2-channel Sound Insulation
When a single channel is not enough
Façade sound insulation is measured like sound insulation between rooms, except that one "room" is actually open space. The sound level is measured inside the receiving room and outside the façade of the building. The level difference is then corrected for the influence of the reverberation time and background noise level in the receiving room. Finally a single-number index is calculated by averaging over all the frequency bands. A loudspeaker source can be used for the measurement, giving a choice of sound incidence angle. But in practice, placing the loudspeaker and getting a high enough sound level can be difficult.
Two channels for façade sound insulation
Instead of using a loudspeaker source, it is sometimes better to use existing traffic noise. The measurement then relates to actual conditions for source type and sound incidence. But since the sound level varies over time, the levels outside and inside the room must be measured at the same time.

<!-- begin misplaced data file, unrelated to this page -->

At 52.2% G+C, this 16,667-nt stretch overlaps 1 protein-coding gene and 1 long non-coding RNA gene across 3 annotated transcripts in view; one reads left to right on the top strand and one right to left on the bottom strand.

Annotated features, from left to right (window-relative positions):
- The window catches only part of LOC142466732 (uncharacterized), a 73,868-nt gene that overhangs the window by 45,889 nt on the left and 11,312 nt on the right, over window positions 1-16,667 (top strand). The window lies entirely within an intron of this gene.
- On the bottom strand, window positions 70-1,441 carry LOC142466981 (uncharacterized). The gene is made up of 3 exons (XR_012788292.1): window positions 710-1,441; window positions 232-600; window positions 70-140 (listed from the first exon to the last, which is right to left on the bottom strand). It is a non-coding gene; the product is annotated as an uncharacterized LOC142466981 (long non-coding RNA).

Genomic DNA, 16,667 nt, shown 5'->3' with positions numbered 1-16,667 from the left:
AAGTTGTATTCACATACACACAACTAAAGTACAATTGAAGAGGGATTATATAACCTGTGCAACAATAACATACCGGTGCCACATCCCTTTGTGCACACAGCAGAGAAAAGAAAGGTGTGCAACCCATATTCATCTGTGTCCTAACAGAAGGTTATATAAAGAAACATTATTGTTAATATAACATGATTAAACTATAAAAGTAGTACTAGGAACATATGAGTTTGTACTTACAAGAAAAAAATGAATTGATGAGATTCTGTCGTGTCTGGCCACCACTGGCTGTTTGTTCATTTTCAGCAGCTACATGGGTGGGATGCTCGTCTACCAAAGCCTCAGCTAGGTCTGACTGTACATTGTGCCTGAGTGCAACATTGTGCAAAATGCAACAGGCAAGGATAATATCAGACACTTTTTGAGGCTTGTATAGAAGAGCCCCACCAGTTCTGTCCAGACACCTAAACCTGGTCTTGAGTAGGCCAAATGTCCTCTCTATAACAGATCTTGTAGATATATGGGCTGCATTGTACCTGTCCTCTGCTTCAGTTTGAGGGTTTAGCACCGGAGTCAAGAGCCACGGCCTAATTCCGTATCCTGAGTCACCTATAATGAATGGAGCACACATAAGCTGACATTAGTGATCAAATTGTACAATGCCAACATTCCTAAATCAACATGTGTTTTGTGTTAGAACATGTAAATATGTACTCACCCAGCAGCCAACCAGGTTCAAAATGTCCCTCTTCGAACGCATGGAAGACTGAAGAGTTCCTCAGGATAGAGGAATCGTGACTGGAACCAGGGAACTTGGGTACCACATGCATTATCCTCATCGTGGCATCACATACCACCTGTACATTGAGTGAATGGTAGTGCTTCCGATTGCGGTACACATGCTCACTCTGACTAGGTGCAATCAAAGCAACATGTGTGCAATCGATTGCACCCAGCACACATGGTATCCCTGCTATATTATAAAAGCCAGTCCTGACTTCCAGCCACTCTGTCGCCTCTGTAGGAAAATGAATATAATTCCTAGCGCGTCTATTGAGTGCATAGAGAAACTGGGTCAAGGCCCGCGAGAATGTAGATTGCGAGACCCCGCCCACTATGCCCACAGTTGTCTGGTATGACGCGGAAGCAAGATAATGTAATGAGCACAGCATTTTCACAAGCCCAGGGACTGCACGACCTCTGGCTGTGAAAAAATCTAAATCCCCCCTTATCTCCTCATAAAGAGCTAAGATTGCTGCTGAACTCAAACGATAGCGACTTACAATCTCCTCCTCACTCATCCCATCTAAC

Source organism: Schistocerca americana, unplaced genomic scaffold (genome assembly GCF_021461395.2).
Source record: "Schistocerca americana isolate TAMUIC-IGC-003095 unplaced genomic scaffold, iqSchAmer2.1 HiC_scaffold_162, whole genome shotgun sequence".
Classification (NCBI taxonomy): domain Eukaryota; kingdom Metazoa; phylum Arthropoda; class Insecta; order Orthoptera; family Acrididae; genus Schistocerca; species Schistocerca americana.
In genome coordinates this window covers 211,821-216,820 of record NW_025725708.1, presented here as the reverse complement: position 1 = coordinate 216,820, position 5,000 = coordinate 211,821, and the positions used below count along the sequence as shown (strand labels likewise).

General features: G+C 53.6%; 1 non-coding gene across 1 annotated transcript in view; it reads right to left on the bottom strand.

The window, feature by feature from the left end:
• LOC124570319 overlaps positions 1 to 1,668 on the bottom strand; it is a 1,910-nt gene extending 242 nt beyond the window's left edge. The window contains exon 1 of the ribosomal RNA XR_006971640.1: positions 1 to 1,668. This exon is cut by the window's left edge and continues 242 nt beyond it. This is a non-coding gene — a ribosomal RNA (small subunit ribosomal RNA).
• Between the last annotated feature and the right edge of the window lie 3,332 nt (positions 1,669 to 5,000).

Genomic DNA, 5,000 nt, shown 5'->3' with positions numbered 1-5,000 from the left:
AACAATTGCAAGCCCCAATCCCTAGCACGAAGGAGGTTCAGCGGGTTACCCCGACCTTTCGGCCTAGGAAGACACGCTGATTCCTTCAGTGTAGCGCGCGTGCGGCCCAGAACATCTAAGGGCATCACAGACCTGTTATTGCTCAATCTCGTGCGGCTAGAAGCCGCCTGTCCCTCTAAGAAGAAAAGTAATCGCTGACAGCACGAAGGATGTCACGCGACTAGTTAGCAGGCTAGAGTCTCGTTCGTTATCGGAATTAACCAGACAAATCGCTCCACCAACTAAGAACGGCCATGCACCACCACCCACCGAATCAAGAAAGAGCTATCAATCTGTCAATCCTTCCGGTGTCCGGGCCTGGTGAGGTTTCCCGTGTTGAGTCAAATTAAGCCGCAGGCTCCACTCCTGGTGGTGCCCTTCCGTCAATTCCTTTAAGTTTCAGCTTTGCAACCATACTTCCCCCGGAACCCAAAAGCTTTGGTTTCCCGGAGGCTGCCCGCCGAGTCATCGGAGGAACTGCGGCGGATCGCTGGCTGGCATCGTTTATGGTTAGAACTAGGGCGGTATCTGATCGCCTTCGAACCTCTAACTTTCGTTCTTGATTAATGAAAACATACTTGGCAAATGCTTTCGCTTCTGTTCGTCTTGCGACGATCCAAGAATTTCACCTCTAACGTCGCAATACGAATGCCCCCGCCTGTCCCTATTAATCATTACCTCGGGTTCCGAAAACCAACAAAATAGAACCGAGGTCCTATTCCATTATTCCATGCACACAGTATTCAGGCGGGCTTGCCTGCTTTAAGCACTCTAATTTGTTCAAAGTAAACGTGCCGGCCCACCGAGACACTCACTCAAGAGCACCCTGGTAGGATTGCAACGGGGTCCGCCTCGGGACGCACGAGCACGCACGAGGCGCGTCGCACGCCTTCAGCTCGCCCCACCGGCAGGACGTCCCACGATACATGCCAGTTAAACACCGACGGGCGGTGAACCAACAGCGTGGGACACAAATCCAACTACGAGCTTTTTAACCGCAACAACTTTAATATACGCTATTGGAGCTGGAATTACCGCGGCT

2-channel measurement is essential to achieve this. For several measurement positions, the average of the outdoor-indoor level differences is taken rather than the difference of the average levels in each room.
When two channels are better for the job
As well as being useful for façade sound insulation, 2-channel measurement can also be used for normal airborne sound insulation tasks. By setting up a microphone in each room (transmitting and receiving), both levels can be measured simultaneously. Both microphones can then be moved from position to position between measurements, or a rotating microphone boom can be used for spatial averaging in one (or both) rooms.